Silver Route

The silver Route (Ruta de la Plata) connects the north with the south of Spain. From Seville, the silver that was mined in the mines in the area that is now Andalusia was transported to Gijón in the far north.

Theme routes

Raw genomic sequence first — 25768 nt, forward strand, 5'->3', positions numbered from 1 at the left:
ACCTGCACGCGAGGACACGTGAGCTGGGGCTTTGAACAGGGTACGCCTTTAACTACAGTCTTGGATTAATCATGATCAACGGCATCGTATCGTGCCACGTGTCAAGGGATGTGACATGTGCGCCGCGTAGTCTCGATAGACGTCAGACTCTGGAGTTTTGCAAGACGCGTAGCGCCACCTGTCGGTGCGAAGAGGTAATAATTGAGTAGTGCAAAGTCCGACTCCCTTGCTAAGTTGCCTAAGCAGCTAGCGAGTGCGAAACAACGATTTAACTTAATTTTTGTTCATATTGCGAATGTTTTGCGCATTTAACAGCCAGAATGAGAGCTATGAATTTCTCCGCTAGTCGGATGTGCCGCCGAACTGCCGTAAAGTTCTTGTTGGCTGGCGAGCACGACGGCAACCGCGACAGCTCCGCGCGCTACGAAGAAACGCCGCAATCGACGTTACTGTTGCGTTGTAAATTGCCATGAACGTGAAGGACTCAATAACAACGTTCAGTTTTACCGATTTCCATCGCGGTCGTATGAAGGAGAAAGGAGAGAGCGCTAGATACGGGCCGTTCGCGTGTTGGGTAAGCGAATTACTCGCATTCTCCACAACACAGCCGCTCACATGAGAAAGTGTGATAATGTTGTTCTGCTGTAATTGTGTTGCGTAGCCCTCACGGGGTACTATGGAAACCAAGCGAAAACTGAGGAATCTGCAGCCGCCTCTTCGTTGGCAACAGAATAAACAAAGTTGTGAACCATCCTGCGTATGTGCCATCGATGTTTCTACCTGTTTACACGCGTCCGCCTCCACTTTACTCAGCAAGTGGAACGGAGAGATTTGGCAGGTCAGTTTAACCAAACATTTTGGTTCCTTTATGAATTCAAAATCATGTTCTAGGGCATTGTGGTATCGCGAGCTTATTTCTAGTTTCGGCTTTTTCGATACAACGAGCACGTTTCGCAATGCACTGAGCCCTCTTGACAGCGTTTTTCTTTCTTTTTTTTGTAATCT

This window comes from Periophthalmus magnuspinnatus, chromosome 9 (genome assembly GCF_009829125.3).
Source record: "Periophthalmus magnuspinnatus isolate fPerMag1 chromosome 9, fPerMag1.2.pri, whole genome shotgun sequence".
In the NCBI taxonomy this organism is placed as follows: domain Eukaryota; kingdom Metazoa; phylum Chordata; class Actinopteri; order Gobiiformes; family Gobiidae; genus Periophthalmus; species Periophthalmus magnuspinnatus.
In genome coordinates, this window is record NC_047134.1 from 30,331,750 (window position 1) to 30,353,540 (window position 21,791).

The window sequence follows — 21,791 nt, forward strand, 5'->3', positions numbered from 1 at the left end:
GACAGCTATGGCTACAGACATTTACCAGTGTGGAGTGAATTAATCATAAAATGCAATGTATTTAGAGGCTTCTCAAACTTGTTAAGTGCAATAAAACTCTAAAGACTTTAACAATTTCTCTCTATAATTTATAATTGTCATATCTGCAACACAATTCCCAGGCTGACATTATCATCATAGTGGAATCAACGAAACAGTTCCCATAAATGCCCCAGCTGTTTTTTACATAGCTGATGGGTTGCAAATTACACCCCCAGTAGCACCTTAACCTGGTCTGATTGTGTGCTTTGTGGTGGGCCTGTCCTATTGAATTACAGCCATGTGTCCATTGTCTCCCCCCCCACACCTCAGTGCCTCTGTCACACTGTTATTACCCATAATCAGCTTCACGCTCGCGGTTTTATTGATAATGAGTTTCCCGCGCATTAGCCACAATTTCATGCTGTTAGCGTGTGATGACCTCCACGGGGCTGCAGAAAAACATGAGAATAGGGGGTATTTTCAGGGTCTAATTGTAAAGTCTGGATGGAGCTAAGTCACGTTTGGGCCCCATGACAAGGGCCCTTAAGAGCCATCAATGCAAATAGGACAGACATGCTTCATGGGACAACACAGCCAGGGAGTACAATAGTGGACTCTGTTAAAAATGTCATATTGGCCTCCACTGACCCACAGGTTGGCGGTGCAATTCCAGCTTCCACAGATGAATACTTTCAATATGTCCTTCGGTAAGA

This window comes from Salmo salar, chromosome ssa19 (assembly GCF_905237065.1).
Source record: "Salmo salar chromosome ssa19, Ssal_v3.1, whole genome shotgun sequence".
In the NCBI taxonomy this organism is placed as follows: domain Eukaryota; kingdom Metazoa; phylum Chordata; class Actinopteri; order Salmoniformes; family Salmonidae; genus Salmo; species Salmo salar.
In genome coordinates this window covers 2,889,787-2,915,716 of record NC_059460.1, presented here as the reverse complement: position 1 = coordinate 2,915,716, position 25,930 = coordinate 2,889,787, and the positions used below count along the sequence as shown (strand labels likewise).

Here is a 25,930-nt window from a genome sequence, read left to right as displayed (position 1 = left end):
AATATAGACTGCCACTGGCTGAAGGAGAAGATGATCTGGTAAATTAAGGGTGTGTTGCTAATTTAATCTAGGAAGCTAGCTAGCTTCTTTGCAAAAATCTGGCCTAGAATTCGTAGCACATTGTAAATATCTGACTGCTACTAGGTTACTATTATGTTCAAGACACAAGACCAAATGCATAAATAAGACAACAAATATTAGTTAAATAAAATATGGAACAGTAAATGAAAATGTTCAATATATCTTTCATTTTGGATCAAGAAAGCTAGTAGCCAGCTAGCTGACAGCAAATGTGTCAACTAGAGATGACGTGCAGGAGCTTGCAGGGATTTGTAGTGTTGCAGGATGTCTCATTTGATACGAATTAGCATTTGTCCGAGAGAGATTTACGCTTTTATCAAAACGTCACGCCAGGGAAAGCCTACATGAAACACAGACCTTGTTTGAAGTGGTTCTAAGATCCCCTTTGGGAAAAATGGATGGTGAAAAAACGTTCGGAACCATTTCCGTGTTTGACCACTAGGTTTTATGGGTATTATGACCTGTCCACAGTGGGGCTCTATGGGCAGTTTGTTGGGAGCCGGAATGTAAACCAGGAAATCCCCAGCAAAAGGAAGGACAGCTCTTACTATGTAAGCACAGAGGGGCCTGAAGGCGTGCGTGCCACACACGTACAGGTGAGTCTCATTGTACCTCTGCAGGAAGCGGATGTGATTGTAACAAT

Governments everywhere want to attract tourists to their regions with special routes. Already, many theme routes have been created. But it is unclear how many rutas del vino (wine routes) or rutas del aceite (olive oil routes) lead through Spain. The region of La Axarquía in the province of Málaga, devised a wine route, olive oil route, raisin route, and even a mudéjar route.  This guides tourists and day-trippers to visit the highlights of the region. The Washington Irving route also runs through Andalusia through the famous Alhambra in Granada. Castilla-La Mancha is dotted with routes of Don Quixote. The Camino del Cid takes the walker through the Spanish Middle Ages in the footsteps of the Spanish knight Rodrigo Díaz de Vivar, nicknamed El Cid.